The Board had found that there was no author named on the initial data sheet. However, the sheet included Charrat’s initials (“by BC”), which contradicted a find that no author was named. The circuit board layouts noted “Inside Technologies,” Charrat’s company, as the client for the prototype, which also corroborated his testimony that he ordered the construction of the circuit boards while at Inside. Finally, the Board improperly discounted the facsimile cover sheet, which corroborated the date Charrat requested the prototype to be built, and that he was the one who directed the third party to build it. When taken as a whole, the documents did sufficiently corroborate Charrat’s testimony regarding conception under a rule of reason.

The Board had taken issue with NFC’s evidence supporting that the prototype was made according to Charrat’s design or direction because there was a lack of documented communications showing Charrat or Inside conveyed the design to the third party. Applying Woodland Trust v. Flowertree Nursery, Inc., 148 F.3d 1368 (Fed. Cir. 1998), the Board “found significant ‘the absence of any physical record to support the oral evidence,’ despite ‘the ubiquitous paper trail of virtually all commercial activity’ that normally exists ‘in modern times.’”

The Court found the Board’s reliance on Woodland Trust to be “misplaced” because in that case there had been continued public use for a period of a decade without any documentary evidence to support conception. To the contrary, on the facts presented here there was some documentation over the period of several months. Furthermore, that documentation took place nearly twenty years ago, which according to the Court wrote made this situation far closer to Loral Fairchild Corp. v. Matsushita Electric, 266 F.3d 1358 (Fed. Cir. 2001). In Loral Fairchild the Court previously “forgave the inventor’s inability ‘to submit documents showing production test results, considering that the events at issue occurred almost 30 years ago’” — when the inventor’s account was otherwise adequately corroborated. Additionally, there was no one else suggested by either party as the actual inventor.

The Board’s analysis in this case also inherently raised the question of who designed the prototype if not Charrat. Since the prototype was fabricated over twenty years ago, the Court found Charrat’s account was adequately corroborated by NFC’s existing documentation, and therefore the prototype inured to Charrat’s benefit. The fact that there was no rebuttal evidence pointing to another inventor was significant.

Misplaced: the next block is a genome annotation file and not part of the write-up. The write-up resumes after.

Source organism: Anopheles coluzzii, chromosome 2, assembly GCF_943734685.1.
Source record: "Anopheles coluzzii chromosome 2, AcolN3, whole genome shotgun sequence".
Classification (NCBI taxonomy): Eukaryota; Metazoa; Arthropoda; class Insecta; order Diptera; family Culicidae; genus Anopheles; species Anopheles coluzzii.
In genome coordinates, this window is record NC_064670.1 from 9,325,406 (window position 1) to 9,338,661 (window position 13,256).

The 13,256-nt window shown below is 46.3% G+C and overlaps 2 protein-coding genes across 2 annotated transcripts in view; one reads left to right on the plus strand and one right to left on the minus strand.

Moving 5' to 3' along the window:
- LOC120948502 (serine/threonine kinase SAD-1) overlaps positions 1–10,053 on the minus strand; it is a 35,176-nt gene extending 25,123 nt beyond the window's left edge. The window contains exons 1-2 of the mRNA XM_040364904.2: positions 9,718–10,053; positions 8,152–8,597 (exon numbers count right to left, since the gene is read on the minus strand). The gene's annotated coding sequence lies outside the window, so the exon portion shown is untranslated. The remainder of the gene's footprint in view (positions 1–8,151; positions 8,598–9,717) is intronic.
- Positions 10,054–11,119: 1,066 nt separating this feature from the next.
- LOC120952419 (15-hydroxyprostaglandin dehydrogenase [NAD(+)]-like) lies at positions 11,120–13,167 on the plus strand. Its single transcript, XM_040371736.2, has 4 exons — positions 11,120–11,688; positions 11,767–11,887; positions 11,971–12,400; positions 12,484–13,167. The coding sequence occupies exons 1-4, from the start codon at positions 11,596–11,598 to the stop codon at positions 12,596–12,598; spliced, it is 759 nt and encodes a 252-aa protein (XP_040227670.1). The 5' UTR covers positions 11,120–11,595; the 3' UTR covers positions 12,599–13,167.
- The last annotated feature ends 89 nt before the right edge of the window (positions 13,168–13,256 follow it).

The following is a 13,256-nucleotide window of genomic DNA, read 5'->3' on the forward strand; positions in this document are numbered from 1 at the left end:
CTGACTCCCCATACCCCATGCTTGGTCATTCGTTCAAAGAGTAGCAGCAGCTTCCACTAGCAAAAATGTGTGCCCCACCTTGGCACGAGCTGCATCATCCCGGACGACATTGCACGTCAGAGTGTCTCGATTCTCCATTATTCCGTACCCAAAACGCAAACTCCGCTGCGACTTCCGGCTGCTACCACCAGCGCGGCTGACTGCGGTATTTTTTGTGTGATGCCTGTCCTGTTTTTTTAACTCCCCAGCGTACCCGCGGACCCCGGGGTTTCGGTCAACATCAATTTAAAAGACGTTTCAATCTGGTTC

“Under the rule of reason,” Judge Lourie wrote, “the totality of the evidence establishes the credibility of Charrat’s account.”

The Court remanded the case to the Board to determine whether the prototype actually embodied the claimed invention and could therefore antedate the prior art.

When evaluating inventor testimony regarding conception, the Court will apply a “rule of reason” analysis, and will consider all relevant evidence as a whole, to determine whether an inventor’s testimony is adequately corroborated.

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There are currently 2 Comments comments. Join the discussion.

  1. Dan Hanson September 29, 2017 2:14 pm

    Of interest is that the Federal Circuit reversed the Board on a factual issue, rather than a legal one.

    This case demonstrates an interesting aspect to the substantial evidence standard. The Board did not rule any evidence inadmissible, nor exclude evidence, nor overtly ignore evidence. The Board considered the submitted evidence but gave it little weight, and the Board ruled that showing of evidence was inadequate to establish a finding.

    Even so, the Board was reversed on its factfinding.

    What do the Board do wrong? The Board apparently considered evidence piece-by-piece when it ought to have considered the evidence as a whole. The Board also mis-construed and mis-stated the evidence in the record.

  2. Paul F. Morgan September 30, 2017 8:55 am

    I thought this was a fine write-up of this decision. Especially, inherent appreciation of the fact that modern companies do not normally save most old paper internal documents for all those years. Many even have document retention policies against that.
    Fortunately, for disputes over post-AIA patents instead of old patents, it will become much less likely that they will be needed or relevant, with the gradual elimination of both interferences and “swearing behind” prior art, as here.